December 31, 2018 | Share
When Can a Parent Lose Custody in Texas?
In Texas, as in most states, the law presumes that it is in a child’s best interests to be raised by both parents, at least in a limited capacity. However, in appropriate cases, the Texas courts will take away parents’ custody rights. As in all child custody matters, the key focus is on protecting the “best interests” of the child involved.
Potential Grounds to Seek Termination of Custody
Under Texas law, a parent can lose custody on the same grounds that a parent can be denied custody during a divorce or separation. These grounds include:
- Family Violence – Family violence, including violence toward a child or a former spouse or partner, is a very serious matter that can preclude a parent from spending time with his or her child.
- Abandonment (Parental Relocation) – Abandonment of parental responsibilities during a marital or cohabitational relationship or as a single parent can result in loss of parental rights as well.
- Child Alienation – Child alienation, or attempting to negatively influence a child’s relationship with his or her other parent, is impermissible and can justify imposition of a judicial remedy.
- Drug or Alcohol Abuse – If a parent’s longstanding drug or alcohol abuse endangers a child’s safety or welfare, it may provide grounds for seeking termination of parental rights.
- Criminal Conduct – Criminal conduct that endangers a child or results in long-term imprisonment may justify termination of parental rights as well.
- Presenting a Danger to the Child – With Texas’s focus on protecting the best interests of the child, any other conduct or circumstances that presents a danger to the child can potentially serve as grounds for a parent to seek sole custody.
However, it should be emphasized once again that the Texas courts will generally favor maintaining a relationship with both parents – even a very limited and supervised relationship – over terminating one parent’s rights entirely.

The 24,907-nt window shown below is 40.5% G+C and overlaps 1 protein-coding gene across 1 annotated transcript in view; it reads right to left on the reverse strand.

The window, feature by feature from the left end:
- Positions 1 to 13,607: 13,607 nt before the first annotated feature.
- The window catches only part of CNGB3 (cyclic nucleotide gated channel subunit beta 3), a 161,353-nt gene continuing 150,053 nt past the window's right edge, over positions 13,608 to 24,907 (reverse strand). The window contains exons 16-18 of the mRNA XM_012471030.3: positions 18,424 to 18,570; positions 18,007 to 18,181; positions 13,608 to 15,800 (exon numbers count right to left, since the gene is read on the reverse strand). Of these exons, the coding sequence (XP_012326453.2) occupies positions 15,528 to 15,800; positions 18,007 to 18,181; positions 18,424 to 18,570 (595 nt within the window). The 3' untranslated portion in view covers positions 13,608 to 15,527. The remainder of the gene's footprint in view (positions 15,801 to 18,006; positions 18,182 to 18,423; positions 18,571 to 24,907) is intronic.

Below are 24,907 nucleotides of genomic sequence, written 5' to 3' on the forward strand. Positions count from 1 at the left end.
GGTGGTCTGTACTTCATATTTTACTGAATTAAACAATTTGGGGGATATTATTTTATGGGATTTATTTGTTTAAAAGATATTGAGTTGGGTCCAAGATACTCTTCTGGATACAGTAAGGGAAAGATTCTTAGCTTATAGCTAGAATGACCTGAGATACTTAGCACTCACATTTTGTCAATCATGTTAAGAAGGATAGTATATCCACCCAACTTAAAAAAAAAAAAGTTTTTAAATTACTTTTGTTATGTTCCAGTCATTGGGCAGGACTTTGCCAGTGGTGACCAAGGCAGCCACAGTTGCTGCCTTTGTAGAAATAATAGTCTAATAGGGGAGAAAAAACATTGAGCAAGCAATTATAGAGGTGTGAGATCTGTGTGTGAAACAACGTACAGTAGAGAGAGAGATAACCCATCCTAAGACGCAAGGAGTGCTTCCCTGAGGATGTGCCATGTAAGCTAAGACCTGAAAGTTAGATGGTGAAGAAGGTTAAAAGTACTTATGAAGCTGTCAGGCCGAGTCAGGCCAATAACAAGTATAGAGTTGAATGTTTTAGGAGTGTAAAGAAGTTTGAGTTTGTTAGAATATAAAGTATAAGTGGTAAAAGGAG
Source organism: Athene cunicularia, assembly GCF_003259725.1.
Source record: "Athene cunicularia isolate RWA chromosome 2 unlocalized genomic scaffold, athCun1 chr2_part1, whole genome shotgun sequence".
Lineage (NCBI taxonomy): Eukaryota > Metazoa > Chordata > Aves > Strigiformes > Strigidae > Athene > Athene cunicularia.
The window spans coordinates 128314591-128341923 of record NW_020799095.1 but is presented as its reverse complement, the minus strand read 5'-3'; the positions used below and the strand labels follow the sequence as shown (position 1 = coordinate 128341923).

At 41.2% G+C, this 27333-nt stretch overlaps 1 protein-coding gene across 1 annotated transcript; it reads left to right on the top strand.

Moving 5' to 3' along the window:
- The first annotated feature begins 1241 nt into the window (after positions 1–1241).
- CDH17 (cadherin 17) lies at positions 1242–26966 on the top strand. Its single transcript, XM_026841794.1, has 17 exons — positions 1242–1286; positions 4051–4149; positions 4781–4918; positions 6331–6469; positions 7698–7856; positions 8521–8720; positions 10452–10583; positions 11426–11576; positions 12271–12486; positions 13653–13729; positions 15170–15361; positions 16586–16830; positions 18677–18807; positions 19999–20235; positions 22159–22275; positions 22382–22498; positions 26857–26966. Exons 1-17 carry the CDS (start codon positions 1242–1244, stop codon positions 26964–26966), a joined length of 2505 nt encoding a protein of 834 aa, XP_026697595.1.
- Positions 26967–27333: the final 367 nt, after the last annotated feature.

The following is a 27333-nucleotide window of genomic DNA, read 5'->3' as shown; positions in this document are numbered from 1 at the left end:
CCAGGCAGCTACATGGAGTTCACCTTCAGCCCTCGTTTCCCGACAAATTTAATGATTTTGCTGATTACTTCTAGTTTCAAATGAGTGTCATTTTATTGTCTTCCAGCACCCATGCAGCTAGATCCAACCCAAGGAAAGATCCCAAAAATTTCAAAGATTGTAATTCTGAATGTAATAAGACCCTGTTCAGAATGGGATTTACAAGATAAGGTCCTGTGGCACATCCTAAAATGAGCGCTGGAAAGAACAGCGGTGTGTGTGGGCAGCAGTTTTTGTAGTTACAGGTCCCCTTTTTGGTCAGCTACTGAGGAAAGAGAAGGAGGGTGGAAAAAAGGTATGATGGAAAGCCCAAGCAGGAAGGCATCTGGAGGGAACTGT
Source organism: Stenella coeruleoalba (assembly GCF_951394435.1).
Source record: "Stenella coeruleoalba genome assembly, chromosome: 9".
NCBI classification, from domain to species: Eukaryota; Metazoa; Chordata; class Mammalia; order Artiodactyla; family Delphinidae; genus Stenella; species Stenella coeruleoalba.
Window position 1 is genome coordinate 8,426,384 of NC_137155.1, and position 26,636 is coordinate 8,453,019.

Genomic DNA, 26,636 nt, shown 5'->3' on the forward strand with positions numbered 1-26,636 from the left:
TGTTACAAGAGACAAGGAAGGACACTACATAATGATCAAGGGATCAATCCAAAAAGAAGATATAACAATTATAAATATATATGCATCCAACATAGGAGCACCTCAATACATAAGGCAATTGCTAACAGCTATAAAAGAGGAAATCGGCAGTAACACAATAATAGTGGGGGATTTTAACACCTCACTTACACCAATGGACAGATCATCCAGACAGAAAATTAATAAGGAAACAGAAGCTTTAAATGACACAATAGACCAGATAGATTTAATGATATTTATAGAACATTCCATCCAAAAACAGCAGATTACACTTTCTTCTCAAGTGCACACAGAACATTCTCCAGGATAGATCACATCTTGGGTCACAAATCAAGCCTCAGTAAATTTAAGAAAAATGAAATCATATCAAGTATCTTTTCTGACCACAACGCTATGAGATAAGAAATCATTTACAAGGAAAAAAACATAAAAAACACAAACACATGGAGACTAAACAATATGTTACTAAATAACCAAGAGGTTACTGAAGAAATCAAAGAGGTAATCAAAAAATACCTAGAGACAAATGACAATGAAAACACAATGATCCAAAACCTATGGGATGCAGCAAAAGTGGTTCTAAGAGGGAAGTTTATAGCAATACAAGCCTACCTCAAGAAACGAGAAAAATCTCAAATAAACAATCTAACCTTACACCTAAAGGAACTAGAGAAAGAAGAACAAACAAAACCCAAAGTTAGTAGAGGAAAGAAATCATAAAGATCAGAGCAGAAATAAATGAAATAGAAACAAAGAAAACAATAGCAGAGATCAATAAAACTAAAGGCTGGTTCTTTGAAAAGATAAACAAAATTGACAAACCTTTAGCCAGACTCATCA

Alternatives to Termination of Custody in Texas
If you are concerned for your child but it does not appear feasible to terminate your former spouse’s or partner’s parental rights entirely, what other options do you have available?
- A Restraining Order or Protective Order – In cases of family violence and child alienation, parents can seek a restraining order or protective order to protect their children. These orders can be obtained quickly if necessary, and their terms can be custom-tailored to the particular facts and family dynamics at hand.
- Modification of Custody – Even if you cannot terminate your former spouse’s or partner’s custody rights, you may be able to petition the court for a modification. If, due to a change in circumstances, your current custody arrangement no longer reflects your child’s best interests, you can request an alternate arrangement that is better suited to the present circumstances.
Speak With a McKinney, TX Child Custody Lawyer in Confidence
If you would like more information about terminating or modifying custody or seeking a restraining order or protective order against your child’s other parent, we encourage you to contact us for a free initial consultation. To speak with one of our experienced child custody lawyers in confidence, please call 214-726-1450 or send us a message online today.
Categories: Family Law & Divorce